The Wrecked Heron ’boat bar’ at Happy Wanderers in Kelso on the KZN South Coast
The Wrecked Heron ’boat bar’ at Happy Wanderers in Kelso on the KZN South Coast

From bay to bar

By Tanya Waterworth Time of article published Sep 4, 2021

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AS A coastal city, Durban has never been a stranger to high seas and buffeting gales with battering rain.

But “Wrecked Heron”, the “bar boat” at the Happy Wanderers Resort on the KZN South Coast, has seen some stormy nights and provided some terra firma on land and at sea during her long and unusual journey.

The vessel, which was built in Knysna in 1957 by by Louw & Halvorsen and launched in Cape Town, started out as The Heron and was a well-known berthing vessel in Durban harbour.

But, once her port days were over, she was used as a fishing boat before being left in an unsightly state and abandoned at the Bluff Yacht Club.

Then, in 2004, Richard Osborne (now deceased) and his wife Jenny saw an opportunity to add an unusual twist to the bar at their Happy Wanderers Resort in Kelso, close to Umzinto.

Jenny Osborne, who is still the owner of the popular resort, sent a brief history of The Heron, particularly when it came to installing the boat as a bar.

“On our honeymoon, we went to the Maldives and stayed on an island which had a restaurant where half of a wooden boat was its buffet counter.

The Heron being lifted into a cradle at Bayhead in Durban harbour: the first step in the vessel’s move to the South Coast in 2004. Picture: World Ship Society (WSS) Port Natal

“We decided that we would look for one back in South Africa. We searched the country and landed up at the Bluff Yacht Club. We found what we were looking for,” said Osborne this week, adding that the yacht club committee member on duty took them out in a dinghy to look at The Heron.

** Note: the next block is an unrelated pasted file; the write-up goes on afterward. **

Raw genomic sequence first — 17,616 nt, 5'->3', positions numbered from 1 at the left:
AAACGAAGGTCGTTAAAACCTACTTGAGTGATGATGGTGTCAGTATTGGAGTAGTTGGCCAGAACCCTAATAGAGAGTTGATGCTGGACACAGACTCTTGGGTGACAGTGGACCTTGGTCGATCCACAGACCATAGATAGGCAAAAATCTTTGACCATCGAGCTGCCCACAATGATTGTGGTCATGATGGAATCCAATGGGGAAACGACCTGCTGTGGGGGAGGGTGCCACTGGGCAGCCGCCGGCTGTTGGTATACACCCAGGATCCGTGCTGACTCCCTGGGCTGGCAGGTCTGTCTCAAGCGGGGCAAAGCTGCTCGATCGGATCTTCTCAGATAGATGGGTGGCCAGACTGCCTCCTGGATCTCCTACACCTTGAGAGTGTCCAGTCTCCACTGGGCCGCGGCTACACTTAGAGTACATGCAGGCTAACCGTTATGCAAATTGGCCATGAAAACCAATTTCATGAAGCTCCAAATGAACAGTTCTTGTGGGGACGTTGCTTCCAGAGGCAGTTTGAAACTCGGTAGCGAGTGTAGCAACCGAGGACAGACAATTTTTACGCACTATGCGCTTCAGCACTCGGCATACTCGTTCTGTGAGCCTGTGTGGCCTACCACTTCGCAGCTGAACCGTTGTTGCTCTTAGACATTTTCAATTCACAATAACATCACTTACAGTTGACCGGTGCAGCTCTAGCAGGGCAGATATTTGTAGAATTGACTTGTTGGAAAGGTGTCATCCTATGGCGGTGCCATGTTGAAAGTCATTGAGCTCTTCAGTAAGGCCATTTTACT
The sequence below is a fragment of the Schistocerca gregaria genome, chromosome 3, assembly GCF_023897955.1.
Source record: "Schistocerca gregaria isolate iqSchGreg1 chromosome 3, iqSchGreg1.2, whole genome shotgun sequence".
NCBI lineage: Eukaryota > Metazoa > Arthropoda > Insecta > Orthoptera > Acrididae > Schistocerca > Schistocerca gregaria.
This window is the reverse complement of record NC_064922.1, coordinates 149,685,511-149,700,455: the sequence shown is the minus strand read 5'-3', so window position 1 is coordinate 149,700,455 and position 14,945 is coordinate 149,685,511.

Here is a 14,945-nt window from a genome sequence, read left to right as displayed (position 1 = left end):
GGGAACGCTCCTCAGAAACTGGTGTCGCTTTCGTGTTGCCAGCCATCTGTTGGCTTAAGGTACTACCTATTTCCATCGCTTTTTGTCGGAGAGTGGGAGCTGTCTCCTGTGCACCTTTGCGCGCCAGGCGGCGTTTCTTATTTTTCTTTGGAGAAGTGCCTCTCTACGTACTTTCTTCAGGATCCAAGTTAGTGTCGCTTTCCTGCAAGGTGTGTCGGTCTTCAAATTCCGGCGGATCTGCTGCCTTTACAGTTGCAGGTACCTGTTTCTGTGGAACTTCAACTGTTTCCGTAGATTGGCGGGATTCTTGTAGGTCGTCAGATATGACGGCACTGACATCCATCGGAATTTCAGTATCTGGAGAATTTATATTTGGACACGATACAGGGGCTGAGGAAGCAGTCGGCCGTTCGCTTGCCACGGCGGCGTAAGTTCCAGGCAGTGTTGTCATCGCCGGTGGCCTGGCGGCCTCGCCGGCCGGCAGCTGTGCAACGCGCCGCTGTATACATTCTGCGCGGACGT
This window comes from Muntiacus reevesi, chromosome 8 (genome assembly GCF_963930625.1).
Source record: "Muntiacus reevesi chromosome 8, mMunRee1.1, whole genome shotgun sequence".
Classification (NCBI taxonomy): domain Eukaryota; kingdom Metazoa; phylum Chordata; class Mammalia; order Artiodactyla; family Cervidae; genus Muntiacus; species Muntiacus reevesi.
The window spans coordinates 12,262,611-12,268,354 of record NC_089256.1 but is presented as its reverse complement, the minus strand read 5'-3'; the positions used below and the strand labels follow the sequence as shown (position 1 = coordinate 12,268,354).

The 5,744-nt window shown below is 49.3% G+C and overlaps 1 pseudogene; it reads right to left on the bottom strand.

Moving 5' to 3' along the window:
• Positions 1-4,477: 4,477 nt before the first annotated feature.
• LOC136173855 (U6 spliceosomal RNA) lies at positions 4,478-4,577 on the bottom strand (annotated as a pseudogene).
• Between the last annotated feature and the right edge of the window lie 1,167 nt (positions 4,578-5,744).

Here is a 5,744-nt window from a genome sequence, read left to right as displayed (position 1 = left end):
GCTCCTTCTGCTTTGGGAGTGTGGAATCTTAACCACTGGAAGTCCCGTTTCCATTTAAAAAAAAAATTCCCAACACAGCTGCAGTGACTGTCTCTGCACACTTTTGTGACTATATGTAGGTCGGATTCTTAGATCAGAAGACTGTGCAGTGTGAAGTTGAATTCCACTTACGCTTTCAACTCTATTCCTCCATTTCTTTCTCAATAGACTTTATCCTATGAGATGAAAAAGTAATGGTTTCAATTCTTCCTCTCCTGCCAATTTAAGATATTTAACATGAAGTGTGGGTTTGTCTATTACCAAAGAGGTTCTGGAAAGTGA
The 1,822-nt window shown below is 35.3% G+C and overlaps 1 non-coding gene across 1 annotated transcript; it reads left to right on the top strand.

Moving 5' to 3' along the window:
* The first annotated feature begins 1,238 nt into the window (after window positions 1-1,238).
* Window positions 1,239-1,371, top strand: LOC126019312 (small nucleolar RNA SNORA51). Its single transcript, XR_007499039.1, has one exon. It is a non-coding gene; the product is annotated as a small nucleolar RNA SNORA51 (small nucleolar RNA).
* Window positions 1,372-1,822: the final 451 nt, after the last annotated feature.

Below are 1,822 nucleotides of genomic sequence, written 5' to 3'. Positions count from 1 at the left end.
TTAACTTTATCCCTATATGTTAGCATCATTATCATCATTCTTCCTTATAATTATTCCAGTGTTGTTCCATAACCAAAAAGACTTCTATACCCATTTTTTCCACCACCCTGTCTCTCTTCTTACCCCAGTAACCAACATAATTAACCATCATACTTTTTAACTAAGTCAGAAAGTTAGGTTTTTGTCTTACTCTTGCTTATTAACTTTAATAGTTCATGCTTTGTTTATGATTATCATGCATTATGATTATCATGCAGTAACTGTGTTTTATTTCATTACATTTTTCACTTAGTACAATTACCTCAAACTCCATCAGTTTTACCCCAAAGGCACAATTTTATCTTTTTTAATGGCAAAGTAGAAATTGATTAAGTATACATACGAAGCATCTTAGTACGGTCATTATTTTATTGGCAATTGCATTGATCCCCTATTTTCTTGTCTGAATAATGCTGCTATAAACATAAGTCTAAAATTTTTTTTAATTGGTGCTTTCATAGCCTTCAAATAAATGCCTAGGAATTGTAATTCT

“Back ashore, we abandoned the idea of a buffet counter and decided that we should look at making a bar out of The Heron. The owner of The Heron owed anchorage fees and had ‘fled’ the country. We put in a tender and bought it.

“We stripped her down in the car park, knocked the bar walls off and removed the ceiling and moved her in, rebuilding as we went along,” she said, adding that the total weight was 5.7 tons of rare Burmese teak, copper keel, brass and copper nails and bolts with a phosphor bronze rudder and propeller.

“She was hoisted, hauled, hoisted again, face lifted and restored close to her former beauty, cosmetically aligned and finally given a new home and identity: the Wrecked Heron Ladies Bar & Restaurant,” said Osborne.

The couple decorated the bar with genuine maritime lamps and other pieces of interest, particularly in brass or copper.

Osborne said that while many a happy wanderer had enjoyed a cool cocktail or icy brew at the bar since then, “occasionally, she (the boat) shudders and creaks when she hears the comment: ’I got wrecked at the Heron!’”

But some serious damage was wreaked on the vessel during the storms of 2007 which hammered the KZN coastline, starting in March.

IOL reported at the time that the swell from the storm was estimated to be at least 5m at some points, which led to flooding along large stretches of the province’s coast.

Gale force winds in excess of 80km/h were reported at the height of the storm. According to former news agency, Sapa, emergency services rescued at least nine people, and the Durban beachfront was left littered with debris in the aftermath.

The Wrecked Heron was not spared in the onslaught, with Osborne saying that a second storm in June “with these heavy seas returning and they showed no mercy”.

“They ripped in and took all that was in their way – pools, buildings, a Lapa, concrete and vegetation”, with the pub’s roof caving in.

But she added that Richard had secured the vessel in concrete when they first brought to the resort, and along with the resort’s “black cat being a good luck charm”, the boat was not swept away.

In the repairs that followed, the vessel was shifted into a “new mooring” which required some heavy duty work, but the boat now faces the main entrance. It was renamed “The Resu-Wrecked Heron of the Ladies Bar & Restaurant”.

She said that the pub and adjoining restaurant were run under the captaincy of Fred Dlamini, along with First Officer Wiseman Dlamini and a committed crew in the galley.

Additional source: World Ship Society Port Natal

The Independent on Saturday

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